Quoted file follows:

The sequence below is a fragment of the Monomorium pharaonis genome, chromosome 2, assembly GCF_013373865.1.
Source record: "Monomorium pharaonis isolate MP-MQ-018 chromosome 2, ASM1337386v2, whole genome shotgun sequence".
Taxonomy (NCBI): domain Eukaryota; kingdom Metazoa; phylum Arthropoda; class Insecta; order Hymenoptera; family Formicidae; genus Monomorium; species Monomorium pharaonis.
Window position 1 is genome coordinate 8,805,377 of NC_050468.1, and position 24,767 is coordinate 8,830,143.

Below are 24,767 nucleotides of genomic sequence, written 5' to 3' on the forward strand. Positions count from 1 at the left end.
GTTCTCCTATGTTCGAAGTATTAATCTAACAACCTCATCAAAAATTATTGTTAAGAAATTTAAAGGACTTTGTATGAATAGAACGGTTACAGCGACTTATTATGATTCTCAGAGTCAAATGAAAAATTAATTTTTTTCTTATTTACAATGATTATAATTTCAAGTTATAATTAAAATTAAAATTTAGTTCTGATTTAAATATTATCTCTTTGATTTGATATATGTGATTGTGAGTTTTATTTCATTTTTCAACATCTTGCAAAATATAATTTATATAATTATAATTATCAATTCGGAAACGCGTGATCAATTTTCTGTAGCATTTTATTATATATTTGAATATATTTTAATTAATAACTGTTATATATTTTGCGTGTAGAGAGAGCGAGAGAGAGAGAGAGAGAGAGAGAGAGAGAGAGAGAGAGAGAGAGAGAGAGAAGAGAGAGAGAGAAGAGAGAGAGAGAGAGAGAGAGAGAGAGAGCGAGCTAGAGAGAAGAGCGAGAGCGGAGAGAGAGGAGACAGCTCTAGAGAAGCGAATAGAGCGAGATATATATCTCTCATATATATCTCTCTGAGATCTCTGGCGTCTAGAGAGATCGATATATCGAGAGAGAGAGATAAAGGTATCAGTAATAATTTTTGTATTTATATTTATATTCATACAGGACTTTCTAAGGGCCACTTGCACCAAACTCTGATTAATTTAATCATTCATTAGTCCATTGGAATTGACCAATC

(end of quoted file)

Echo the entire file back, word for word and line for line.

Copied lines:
The sequence below is a fragment of the Monomorium pharaonis genome, chromosome 2, assembly GCF_013373865.1.
Source record: "Monomorium pharaonis isolate MP-MQ-018 chromosome 2, ASM1337386v2, whole genome shotgun sequence".
Taxonomy (NCBI): domain Eukaryota; kingdom Metazoa; phylum Arthropoda; class Insecta; order Hymenoptera; family Formicidae; genus Monomorium; species Monomorium pharaonis.
Window position 1 is genome coordinate 8,805,377 of NC_050468.1, and position 24,767 is coordinate 8,830,143.

Below are 24,767 nucleotides of genomic sequence, written 5' to 3' on the forward strand. Positions count from 1 at the left end.
GTTCTCCTATGTTCGAAGTATTAATCTAACAACCTCATCAAAAATTATTGTTAAGAAATTTAAAGGACTTTGTATGAATAGAACGGTTACAGCGACTTATTATGATTCTCAGAGTCAAATGAAAAATTAATTTTTTTCTTATTTACAATGATTATAATTTCAAGTTATAATTAAAATTAAAATTTAGTTCTGATTTAAATATTATCTCTTTGATTTGATATATGTGATTGTGAGTTTTATTTCATTTTTCAACATCTTGCAAAATATAATTTATATAATTATAATTATCAATTCGGAAACGCGTGATCAATTTTCTGTAGCATTTTATTATATATTTGAATATATTTTAATTAATAACTGTTATATATTTTGCGTGTAGAGAGAGCGAGAGAGAGAGAGAGAGAGAGAGAGAGAGAGAGAGAGAGAGAGAGAGAGAGAAGAGAGAGAGAGAAGAGAGAGAGAGAGAGAGAGAGAGAGAGAGCGAGCTAGAGAGAAGAGCGAGAGCGGAGAGAGAGGAGACAGCTCTAGAGAAGCGAATAGAGCGAGATATATATCTCTCATATATATCTCTCTGAGATCTCTGGCGTCTAGAGAGATCGATATATCGAGAGAGAGAGATAAAGGTATCAGTAATAATTTTTGTATTTATATTTATATTCATACAGGACTTTCTAAGGGCCACTTGCACCAAACTCTGATTAATTTAATCATTCATTAGTCCATTGGAATTGACCAATC